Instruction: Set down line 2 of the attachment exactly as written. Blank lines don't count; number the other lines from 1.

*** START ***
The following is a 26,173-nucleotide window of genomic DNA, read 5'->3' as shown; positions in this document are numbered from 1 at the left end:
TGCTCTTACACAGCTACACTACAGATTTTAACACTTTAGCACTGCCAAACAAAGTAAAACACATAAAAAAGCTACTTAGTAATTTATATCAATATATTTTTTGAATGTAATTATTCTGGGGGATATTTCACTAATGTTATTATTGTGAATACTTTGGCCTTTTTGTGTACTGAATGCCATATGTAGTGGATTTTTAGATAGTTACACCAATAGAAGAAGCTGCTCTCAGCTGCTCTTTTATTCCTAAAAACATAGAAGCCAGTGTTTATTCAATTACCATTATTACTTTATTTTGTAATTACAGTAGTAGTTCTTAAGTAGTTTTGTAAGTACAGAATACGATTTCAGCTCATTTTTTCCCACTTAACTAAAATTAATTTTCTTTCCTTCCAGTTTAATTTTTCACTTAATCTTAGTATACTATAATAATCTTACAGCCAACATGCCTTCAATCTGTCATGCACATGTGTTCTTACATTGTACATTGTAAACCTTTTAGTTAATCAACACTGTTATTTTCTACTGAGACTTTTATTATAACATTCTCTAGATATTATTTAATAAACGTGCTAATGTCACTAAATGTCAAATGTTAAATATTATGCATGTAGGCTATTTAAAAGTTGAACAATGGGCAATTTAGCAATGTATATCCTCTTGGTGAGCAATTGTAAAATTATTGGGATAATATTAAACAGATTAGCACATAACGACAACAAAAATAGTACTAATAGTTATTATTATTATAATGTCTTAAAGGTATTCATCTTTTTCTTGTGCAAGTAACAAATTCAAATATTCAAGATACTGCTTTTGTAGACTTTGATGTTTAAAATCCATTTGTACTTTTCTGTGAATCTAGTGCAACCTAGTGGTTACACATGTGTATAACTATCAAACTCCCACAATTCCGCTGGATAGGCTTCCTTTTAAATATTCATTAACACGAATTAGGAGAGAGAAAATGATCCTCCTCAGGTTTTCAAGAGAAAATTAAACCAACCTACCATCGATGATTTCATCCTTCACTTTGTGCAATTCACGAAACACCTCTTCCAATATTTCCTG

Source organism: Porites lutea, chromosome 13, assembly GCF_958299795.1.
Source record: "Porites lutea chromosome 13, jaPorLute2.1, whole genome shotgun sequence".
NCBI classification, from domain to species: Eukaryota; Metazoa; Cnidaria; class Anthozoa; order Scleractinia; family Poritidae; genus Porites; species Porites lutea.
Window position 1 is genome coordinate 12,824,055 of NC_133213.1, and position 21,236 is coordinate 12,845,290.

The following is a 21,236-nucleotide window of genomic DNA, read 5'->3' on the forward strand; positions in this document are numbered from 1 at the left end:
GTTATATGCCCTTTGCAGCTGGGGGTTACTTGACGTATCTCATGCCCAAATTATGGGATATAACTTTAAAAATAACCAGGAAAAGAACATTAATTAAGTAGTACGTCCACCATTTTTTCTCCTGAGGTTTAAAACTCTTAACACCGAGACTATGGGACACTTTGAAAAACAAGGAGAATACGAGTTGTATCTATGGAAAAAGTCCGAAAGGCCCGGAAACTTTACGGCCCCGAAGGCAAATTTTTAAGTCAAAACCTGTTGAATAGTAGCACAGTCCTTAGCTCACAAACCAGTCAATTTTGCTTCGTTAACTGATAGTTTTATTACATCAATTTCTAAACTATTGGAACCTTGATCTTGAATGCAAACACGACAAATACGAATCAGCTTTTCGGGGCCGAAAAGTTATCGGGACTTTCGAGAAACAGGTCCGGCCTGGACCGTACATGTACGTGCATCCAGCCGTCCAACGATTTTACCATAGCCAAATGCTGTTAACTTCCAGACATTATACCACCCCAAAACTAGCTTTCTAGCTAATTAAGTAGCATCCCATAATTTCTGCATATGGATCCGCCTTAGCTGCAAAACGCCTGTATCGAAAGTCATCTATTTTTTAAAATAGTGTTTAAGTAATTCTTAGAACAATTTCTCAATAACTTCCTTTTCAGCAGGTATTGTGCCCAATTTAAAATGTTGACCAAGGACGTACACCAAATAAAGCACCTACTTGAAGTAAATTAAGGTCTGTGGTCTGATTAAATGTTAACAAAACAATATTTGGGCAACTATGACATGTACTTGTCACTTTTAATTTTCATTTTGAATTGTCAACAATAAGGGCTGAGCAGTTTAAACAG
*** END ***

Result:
TGCTCTTACACAGCTACACTACAGATTTTAACACTTTAGCACTGCCAAACAAAGTAAAACACATAAAAAAGCTACTTAGTAATTTATATCAATATATTTTTTGAATGTAATTATTCTGGGGGATATTTCACTAATGTTATTATTGTGAATACTTTGGCCTTTTTGTGTACTGAATGCCATATGTAGTGGATTTTTAGATAGTTACACCAATAGAAGAAGCTGCTCTCAGCTGCTCTTTTATTCCTAAAAACATAGAAGCCAGTGTTTATTCAATTACCATTATTACTTTATTTTGTAATTACAGTAGTAGTTCTTAAGTAGTTTTGTAAGTACAGAATACGATTTCAGCTCATTTTTTCCCACTTAACTAAAATTAATTTTCTTTCCTTCCAGTTTAATTTTTCACTTAATCTTAGTATACTATAATAATCTTACAGCCAACATGCCTTCAATCTGTCATGCACATGTGTTCTTACATTGTACATTGTAAACCTTTTAGTTAATCAACACTGTTATTTTCTACTGAGACTTTTATTATAACATTCTCTAGATATTATTTAATAAACGTGCTAATGTCACTAAATGTCAAATGTTAAATATTATGCATGTAGGCTATTTAAAAGTTGAACAATGGGCAATTTAGCAATGTATATCCTCTTGGTGAGCAATTGTAAAATTATTGGGATAATATTAAACAGATTAGCACATAACGACAACAAAAATAGTACTAATAGTTATTATTATTATAATGTCTTAAAGGTATTCATCTTTTTCTTGTGCAAGTAACAAATTCAAATATTCAAGATACTGCTTTTGTAGACTTTGATGTTTAAAATCCATTTGTACTTTTCTGTGAATCTAGTGCAACCTAGTGGTTACACATGTGTATAACTATCAAACTCCCACAATTCCGCTGGATAGGCTTCCTTTTAAATATTCATTAACACGAATTAGGAGAGAGAAAATGATCCTCCTCAGGTTTTCAAGAGAAAATTAAACCAACCTACCATCGATGATTTCATCCTTCACTTTGTGCAATTCACGAAACACCTCTTCCAATATTTCCTG